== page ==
Despite criticism in recent years, views on ‘Belval’ have started to change. The relevance of ‘Belval’ for economic development of the south, the large number of businesses and the urban design of the existing district are positive. Slowly but steadily, ‘Belval’ fulfils the purpose for which it was designed, as the new centre of the knowledge economy in Luxembourg.

As a result, the name ‘Belval’ is known by individuals in and outside of Luxembourg. The sheer size, the many issues planners had to tackle and the fact that ‘Belval’ is the first reconversion project in Luxembourg have increased the projects’ visibility. The area is also a testbed for future developments of brownfield sites in the south of the country.


Ms Daisy Wagner, Chief planner of the city of Esch-sur-Alzette:


AGORA, 2019: Website about the Belval project:

AGORA, 2019: Website of the association:

Fonds Belval, 2019: Website of the fund:

The south of Luxembourg is marked by the heritage of the steel industry and mining. Large active and inactive industrial sites next to urban centres remind residents and visitors of the peak of heavy industry. Located in the south of Dudelange city centre, the Schmelz district was home to a steel mill until 2005. The 40-hectare site is now undergoing a major brownfield reconversion project.

Rationale for action

Following the steel crisis in the 1970’s, more and more steel mills closed. Since then, the ongoing structural change has also affected Luxembourg’s south. In 2005, the former Schmelz steel mill was closed, which created a 40-hectare industrial brownfield site next to the city centre. The municipality saw the opportunity and kick-started a process to convert the site into a new urban district.

Schmelz district during early 20th century. Source: City of Dudelange, 2019.


The central objective of the NeiSchmelz project is to construct a new district with housing, commercial and cultural areas connecting the districts of Italie and Schmelz to the city centre. Preserving the heritage of heavy industry is particularly important for the municipality. Therefore, the municipality intends to maintain the former industrial character, by preserving industrial artefacts such as the water tower and the floor plan of the factory buildings.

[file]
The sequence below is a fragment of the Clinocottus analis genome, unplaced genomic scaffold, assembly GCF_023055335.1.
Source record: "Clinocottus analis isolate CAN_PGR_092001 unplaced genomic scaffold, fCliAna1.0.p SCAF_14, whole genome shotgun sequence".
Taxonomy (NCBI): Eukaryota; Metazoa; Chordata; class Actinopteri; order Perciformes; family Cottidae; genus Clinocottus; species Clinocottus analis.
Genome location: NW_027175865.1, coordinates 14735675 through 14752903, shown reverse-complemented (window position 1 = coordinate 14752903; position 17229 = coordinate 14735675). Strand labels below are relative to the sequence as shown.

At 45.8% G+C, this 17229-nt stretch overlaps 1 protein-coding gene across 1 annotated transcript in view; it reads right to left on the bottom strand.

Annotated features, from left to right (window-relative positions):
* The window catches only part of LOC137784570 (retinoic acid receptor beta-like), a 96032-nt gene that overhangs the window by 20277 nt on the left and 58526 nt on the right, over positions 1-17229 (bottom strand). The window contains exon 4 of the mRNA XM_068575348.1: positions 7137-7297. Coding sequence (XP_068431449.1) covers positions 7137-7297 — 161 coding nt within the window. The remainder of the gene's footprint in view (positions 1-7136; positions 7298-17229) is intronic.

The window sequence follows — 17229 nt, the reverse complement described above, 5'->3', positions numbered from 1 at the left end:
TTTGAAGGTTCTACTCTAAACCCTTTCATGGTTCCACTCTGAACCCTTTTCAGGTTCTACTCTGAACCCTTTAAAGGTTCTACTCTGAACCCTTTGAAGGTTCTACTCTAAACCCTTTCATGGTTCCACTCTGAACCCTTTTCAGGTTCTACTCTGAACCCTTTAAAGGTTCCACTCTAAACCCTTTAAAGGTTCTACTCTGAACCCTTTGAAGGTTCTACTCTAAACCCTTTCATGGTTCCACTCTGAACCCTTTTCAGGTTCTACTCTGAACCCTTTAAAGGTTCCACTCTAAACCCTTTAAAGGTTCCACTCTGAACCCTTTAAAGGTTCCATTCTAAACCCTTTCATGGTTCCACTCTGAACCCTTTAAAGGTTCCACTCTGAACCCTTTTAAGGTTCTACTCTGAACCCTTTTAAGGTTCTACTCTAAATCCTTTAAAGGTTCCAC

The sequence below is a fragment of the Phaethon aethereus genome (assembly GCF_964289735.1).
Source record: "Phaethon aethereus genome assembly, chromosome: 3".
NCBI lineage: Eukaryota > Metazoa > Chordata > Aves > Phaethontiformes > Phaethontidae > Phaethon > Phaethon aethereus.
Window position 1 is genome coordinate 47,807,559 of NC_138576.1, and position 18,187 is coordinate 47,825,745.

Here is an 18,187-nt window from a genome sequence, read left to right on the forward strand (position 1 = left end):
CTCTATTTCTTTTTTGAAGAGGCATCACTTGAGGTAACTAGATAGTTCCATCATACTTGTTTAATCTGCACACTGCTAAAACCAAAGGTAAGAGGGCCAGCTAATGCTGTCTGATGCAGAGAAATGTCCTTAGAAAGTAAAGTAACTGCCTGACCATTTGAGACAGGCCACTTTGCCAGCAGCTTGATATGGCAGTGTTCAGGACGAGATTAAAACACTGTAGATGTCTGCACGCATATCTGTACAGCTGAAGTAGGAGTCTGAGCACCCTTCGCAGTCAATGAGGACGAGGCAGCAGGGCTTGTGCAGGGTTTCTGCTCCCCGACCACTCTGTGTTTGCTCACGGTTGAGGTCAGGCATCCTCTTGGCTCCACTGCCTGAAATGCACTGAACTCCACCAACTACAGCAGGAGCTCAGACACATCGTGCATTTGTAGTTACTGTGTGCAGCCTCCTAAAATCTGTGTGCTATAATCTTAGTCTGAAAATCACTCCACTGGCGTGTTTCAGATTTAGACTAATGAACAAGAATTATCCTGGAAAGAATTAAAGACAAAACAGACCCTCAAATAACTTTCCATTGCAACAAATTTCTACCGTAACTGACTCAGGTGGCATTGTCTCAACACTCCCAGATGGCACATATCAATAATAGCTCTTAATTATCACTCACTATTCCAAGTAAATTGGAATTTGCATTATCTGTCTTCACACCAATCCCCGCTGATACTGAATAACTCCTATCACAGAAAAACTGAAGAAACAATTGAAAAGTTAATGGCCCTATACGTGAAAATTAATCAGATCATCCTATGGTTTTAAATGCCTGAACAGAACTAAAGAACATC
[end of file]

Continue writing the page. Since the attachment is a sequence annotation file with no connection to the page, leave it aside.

NeiSchmelz will offer approximately 1 000 new housing units. The new district should be multifunctional, mixed and attractive also for locals. By involving the Housing Fund (Fonds du Logement) in the development, housing will also be available for prices below market value, which will further promote a social mix.

The new district will have easy access to Dudelange city centre, to surrounding districts, to green recreation areas and to the national traffic infrastructure. In addition to existing railway lines for example, there will be new traffic infrastructure within the new district and towards the surrounding areas (pathways, bike lanes, roads).

Time frame

The development started in 2008 and is ongoing (2021). The participatory phase started back in 2009 and the interim use concept was developed in 2011. A decontamination study and negotiations between the steel company (Arcelor Mittal) and the state were finalised in 2016. Since then, urbanistic concepts are being developed and implemented.

Key players

City of Dudelange, Housing Fund (Fonds du Logement), Luxembourg state functions (environment and water management administration, public roads and bridges administration (all under the Ministry of sustainable development and Infrastructure), CFL (national railway company)), Luxembourg EcoInnovation Cluster, developers, architects, civil society (community and social enterprises) and private developers.

Positioning of the NeiSchmelz district in relation to Dudelange centre (in the upper half of the picture). Source: City of Dudelange, 2019.

Implementation steps and processes